It has been a quiet offseason for Kenny Rogers. All indications are that 44-year-old southpaw has hung up his spikes after a quality 20-year career. There has not been any official announcement, but many of those close to Rogers, including Tigers pitching coach Rick Knapp, say he is retired.
It is amazing what Rogers was able to accomplish late in his career during his days as a Tiger. His longevity as a pitcher is a testament to the idea that if you are left-handed and have a pulse, there is a job for you in the big leagues.
Rogers rose above and beyond that. When he was brought to Detroit in 2006, the Tigers got more than a used-up left-hander. At the time, Rogers was among the all-time leaders in pickoffs with a four Gold Glove awards, three all-star selections, a World Series ring, and a perfect game under his belt.
Rogers became a perfect fit in Detroit, a mentor to a Tiger pitcher staff that needed an experienced arm to show them a thing or two.
I was among those surprised in 2006 when Rogers became an all star yet again and won 17 games. The surging Tigers sprinted into the playoffs. Even better was Rogers' postseason, which included 23 consecutive scoreless innings.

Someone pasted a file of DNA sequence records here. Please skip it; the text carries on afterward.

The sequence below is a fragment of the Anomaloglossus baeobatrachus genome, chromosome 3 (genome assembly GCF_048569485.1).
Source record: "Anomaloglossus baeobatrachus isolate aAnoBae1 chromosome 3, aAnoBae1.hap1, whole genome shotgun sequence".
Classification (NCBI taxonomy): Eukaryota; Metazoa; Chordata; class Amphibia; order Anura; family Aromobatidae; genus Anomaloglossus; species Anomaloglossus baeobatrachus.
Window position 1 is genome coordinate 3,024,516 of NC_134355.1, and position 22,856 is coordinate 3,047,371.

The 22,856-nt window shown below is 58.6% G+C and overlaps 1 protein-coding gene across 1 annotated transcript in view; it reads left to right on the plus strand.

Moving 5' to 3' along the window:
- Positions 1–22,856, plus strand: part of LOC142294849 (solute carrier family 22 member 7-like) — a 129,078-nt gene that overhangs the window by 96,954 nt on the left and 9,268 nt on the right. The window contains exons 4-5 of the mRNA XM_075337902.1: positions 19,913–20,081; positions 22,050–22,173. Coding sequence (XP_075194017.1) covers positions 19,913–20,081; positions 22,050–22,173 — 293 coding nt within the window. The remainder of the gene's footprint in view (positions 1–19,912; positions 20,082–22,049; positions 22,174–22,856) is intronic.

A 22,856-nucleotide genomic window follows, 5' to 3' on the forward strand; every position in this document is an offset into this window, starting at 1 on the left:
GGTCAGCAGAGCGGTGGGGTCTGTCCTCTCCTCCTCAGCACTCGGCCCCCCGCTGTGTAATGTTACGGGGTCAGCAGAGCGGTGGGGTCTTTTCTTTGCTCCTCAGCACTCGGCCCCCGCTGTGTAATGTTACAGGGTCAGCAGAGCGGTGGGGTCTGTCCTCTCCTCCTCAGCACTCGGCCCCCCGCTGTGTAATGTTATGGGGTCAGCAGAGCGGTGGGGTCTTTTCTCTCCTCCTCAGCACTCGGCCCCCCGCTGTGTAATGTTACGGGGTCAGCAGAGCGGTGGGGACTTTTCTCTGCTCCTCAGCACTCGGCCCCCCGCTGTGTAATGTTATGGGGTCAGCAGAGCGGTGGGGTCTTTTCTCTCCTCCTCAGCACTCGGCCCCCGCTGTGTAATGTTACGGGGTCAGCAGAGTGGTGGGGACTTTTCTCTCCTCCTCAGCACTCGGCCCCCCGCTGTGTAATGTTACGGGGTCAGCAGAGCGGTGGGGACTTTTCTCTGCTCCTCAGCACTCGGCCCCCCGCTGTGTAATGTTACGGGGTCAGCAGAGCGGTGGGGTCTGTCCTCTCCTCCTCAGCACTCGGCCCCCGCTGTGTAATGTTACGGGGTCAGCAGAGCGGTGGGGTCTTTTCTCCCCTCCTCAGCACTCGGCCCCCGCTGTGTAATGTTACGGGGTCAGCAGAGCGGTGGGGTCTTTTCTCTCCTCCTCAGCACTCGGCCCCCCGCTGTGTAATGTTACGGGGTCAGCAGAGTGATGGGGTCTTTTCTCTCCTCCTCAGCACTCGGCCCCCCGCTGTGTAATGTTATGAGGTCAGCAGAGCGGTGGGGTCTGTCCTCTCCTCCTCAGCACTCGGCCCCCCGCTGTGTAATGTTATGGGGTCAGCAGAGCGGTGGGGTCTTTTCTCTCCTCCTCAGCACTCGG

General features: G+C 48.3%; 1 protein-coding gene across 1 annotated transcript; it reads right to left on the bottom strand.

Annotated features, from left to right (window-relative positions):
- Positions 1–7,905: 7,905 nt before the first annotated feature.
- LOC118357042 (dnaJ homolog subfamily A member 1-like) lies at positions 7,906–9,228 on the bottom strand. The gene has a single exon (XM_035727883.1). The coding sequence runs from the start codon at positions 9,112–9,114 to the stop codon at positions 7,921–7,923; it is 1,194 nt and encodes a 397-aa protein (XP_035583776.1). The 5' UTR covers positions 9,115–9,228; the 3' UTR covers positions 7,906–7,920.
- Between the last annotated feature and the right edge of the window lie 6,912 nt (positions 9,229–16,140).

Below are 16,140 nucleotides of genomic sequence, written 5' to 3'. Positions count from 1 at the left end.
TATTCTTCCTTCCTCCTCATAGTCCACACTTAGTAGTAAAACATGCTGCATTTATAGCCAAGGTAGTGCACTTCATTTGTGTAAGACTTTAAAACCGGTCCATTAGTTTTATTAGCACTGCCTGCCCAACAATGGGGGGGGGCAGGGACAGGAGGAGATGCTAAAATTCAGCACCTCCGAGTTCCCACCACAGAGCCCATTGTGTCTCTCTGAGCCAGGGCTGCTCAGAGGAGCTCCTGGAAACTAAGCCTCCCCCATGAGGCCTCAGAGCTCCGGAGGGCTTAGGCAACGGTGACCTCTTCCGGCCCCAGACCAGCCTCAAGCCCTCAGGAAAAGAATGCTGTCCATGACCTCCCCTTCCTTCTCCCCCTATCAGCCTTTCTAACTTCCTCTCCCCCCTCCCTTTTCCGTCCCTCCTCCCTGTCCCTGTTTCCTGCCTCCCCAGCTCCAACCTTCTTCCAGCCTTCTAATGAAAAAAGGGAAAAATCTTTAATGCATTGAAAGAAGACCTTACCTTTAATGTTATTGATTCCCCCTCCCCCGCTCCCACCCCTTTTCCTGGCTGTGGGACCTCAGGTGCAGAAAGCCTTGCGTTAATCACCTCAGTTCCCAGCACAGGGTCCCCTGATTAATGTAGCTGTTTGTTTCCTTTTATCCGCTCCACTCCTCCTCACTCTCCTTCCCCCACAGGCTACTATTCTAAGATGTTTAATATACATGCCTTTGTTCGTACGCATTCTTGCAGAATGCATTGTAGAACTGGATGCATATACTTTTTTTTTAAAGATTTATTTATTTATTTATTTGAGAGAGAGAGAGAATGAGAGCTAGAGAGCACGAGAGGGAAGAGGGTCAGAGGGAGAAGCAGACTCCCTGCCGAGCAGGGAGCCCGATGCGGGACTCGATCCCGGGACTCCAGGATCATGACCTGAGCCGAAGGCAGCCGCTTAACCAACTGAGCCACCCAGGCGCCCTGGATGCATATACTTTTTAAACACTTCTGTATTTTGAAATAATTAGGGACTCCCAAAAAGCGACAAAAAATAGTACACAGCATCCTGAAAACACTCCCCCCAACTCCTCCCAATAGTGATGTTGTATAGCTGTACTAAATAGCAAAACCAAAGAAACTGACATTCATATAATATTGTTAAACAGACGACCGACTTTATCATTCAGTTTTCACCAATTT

Even fairy tales must end eventually, however. 2007 saw Rogers injured and limited to 11 starts. 2008 finally saw the decline of Rogers. His pitching was less effective, his earned run average was 5.70, and he was no longer able to get guys out like he used to.
Despite that, Rogers did very well in his career with what he had. Possessing a fastball that only topped out at about 86 MPH, Rogers made outs with a lot of other tools he developed.
His pickoff move was fantastic and he captured the all-time mark in 2008 with 93 pickoffs. He had a fantastic changeup, and he fielded his position better than most, winning another Gold Glove while in Detroit to give him five for his career.
What Kenny Rogers accomplished in his 40s puts him in elite company, with the likes of Jamie Moyer and Greg Maddux in the present era. Maddux just retired this past offseason, and it appears as if Rogers has joined him.
After 20 years in the big leagues and a World Series championship among his many accomplishments, Rogers seems poised to lead a quiet life as a family man. Best of luck to you, Kenny.